Bio Nada Amin is a PhD student at EPFL, in the programming methods laboratory (LAMP) led by Martin Odersky. Previously, she was a software engineer at Google, in the Gmail and Closure compiler teams. She holds bachelor and master degrees in Computer Science from the Massachusetts Institute of Technology.
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I’m first year PhD student in Martin Odersky's lab at EPFL, previously I worked for two years as a software engineer at Google, and before that I got my bachelor and my master [degrees] in the US and I’m from Switzerland and Bahrain.
So one big use case is sharing code between the clients and the server and that is very useful for validation logic for example, so in that case often you need to have the code on the client for interactivity and on the server for security. And this duplicated logic needs to maintained and it’s always bad to have to duplicate things, so what we do here is solve the impedance mismatch between having server and client code differ. So we’ve actually integrated our DSL with the Play framework and what we do there is that Play has already a language to specify validation logic so we’ve extended this with the ability to specify constraints in our DSL and the whole validation logic is checked on both the client and the server.
Yes, it’s actually from this, for example, we can also use the AJAX API to do, you can just write a for loop and do AJAX calls in parallel for example, so that is an interesting use case which we’ve done a little application which goes and fetches Twitter feeds in parallel and it’s very simple to write because you avoid this callback hell style programming.
At this moment we don’t , the framework, the Lightweight Modular Staging Framework allows us to do further optimizations. We have not explored that too much, we do some simple optimizations to be able to hook it up with the Clojure compiler, we would need to also propagate the type information, but since we start with Scala, this is feasible, we have that information, so this could be a further work to improve the generated code.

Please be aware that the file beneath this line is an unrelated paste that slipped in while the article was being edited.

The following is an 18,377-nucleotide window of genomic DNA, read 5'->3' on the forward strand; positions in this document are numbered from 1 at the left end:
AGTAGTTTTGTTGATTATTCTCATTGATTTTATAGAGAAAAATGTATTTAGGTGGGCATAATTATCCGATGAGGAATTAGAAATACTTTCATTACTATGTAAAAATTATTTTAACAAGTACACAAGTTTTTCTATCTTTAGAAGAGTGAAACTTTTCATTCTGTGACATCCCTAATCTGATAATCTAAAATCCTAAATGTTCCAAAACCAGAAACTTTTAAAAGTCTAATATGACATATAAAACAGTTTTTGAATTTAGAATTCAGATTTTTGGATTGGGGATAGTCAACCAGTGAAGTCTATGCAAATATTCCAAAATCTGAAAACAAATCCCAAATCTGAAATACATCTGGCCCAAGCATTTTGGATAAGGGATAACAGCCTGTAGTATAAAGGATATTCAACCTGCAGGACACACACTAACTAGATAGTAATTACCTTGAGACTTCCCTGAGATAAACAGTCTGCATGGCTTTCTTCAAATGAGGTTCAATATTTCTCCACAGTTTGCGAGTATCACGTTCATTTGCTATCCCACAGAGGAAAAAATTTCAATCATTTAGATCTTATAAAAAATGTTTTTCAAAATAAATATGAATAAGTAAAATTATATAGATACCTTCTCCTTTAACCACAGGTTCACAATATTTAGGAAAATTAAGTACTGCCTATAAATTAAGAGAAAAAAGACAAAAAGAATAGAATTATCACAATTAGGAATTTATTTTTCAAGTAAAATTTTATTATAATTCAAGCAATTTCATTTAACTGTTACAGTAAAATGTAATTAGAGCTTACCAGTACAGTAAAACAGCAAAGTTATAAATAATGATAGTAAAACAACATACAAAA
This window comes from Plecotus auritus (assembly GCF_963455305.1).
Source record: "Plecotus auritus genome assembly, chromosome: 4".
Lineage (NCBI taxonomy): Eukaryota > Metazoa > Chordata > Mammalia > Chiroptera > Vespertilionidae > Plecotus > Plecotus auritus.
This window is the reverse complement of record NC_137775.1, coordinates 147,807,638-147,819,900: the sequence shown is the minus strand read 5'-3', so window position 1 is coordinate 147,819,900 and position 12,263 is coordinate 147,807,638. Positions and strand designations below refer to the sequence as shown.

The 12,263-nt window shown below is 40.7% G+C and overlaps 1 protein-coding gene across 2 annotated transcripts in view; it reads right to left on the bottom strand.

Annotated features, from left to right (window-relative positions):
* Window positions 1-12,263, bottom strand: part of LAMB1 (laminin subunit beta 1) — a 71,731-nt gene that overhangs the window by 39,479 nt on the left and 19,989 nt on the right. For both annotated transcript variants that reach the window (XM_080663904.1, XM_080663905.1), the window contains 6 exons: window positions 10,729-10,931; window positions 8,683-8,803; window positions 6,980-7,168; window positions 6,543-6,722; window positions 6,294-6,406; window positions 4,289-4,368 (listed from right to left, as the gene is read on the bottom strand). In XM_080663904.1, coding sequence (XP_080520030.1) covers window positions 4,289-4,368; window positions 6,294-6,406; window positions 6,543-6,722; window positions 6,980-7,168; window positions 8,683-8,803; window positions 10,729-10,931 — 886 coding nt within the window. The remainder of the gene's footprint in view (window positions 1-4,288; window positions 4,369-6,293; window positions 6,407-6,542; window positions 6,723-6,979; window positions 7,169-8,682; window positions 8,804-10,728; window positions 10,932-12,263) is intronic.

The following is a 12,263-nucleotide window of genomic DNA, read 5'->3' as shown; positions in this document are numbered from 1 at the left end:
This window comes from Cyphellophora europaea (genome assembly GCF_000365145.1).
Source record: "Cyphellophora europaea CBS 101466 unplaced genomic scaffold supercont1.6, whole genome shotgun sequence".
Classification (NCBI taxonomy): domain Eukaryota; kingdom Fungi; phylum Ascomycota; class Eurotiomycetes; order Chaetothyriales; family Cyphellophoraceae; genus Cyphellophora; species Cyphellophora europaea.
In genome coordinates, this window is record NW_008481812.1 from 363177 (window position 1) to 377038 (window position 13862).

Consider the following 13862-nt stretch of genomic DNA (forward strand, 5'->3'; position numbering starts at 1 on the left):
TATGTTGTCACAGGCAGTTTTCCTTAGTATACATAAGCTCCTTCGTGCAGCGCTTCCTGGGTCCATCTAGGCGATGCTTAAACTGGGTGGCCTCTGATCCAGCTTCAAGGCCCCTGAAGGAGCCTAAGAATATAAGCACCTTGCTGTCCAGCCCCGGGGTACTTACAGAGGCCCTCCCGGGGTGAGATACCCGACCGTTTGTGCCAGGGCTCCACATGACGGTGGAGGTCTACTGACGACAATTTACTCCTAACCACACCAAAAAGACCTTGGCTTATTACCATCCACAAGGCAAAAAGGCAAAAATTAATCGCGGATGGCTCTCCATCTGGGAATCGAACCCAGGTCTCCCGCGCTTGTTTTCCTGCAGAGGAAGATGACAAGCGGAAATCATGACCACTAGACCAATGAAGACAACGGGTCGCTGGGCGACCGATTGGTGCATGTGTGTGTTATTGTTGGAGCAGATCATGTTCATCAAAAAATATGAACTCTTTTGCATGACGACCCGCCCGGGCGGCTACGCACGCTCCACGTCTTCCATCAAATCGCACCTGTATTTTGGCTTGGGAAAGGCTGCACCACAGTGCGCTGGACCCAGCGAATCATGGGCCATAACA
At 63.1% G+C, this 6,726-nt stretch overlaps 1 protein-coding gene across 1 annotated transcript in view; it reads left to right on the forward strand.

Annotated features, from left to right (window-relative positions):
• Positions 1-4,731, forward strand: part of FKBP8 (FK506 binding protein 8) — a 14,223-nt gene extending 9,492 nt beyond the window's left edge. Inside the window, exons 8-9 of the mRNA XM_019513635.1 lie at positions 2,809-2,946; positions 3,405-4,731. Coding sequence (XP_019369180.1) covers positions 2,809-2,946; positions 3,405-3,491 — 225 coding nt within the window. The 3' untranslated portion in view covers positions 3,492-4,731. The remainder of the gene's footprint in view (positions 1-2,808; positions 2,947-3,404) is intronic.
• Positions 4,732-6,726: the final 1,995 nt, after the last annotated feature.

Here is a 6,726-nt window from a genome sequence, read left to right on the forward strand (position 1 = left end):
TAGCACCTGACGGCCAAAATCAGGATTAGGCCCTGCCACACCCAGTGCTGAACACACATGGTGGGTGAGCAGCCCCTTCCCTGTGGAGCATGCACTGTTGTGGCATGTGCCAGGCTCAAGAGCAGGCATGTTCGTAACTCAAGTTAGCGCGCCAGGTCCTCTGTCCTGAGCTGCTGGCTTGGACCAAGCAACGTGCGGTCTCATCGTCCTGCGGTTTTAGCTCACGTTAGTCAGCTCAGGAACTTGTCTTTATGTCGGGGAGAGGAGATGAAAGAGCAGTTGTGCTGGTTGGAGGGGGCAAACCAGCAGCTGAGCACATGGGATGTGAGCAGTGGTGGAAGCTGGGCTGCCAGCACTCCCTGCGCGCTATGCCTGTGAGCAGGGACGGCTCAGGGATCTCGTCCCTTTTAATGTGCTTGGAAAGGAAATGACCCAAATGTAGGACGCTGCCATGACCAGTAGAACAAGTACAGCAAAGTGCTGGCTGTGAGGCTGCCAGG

Yes I worked mainly on the type system actually of the Google Clojure Compiler, the type inference in particular.
The idea there was that we do the data flow analysis to allow more precise inference of types within a method, and then we have type checking which actually checks that when you call a method you have the right parameters and the return type is correct and things like this.
I actually like the way Scala is right now, one thing is that the type system seems pretty complicated from the outside, there are a lot of features, a lot of options and one thing that we are trying to do is actually to simplify it, to make it more uniform in the next version of Scala, so this is something that I’m exploring right now with Martin Odersky, the type system foundation of Scala.
As a Monad? Well ok, so I guess I’m not really sure what means but I would be a free Monad, I saw that in one of the talk titles and I guess is just appeals to me to be able to just, yes, freely follow my interests.
Yes, but a free Monad, but I guess Continuation would also work with pause and suspend, I have to think about this one more.
Every scalar is a Monad
don't need to do staging shit or TAMEJS stuff so long as functions are first class.
JS is a functional language, scala is too, the code shouldn't look much different, minus the pattern matching/actors. callback hell is a solved problem long ago.
b) The interviewer (that's me BTW) is not an expert on the topic, which is good because most readers won't be experts on the topic either. I ask for explanations so I can understand the topic and, in the process, the audience can follow along.
What questions did you miss?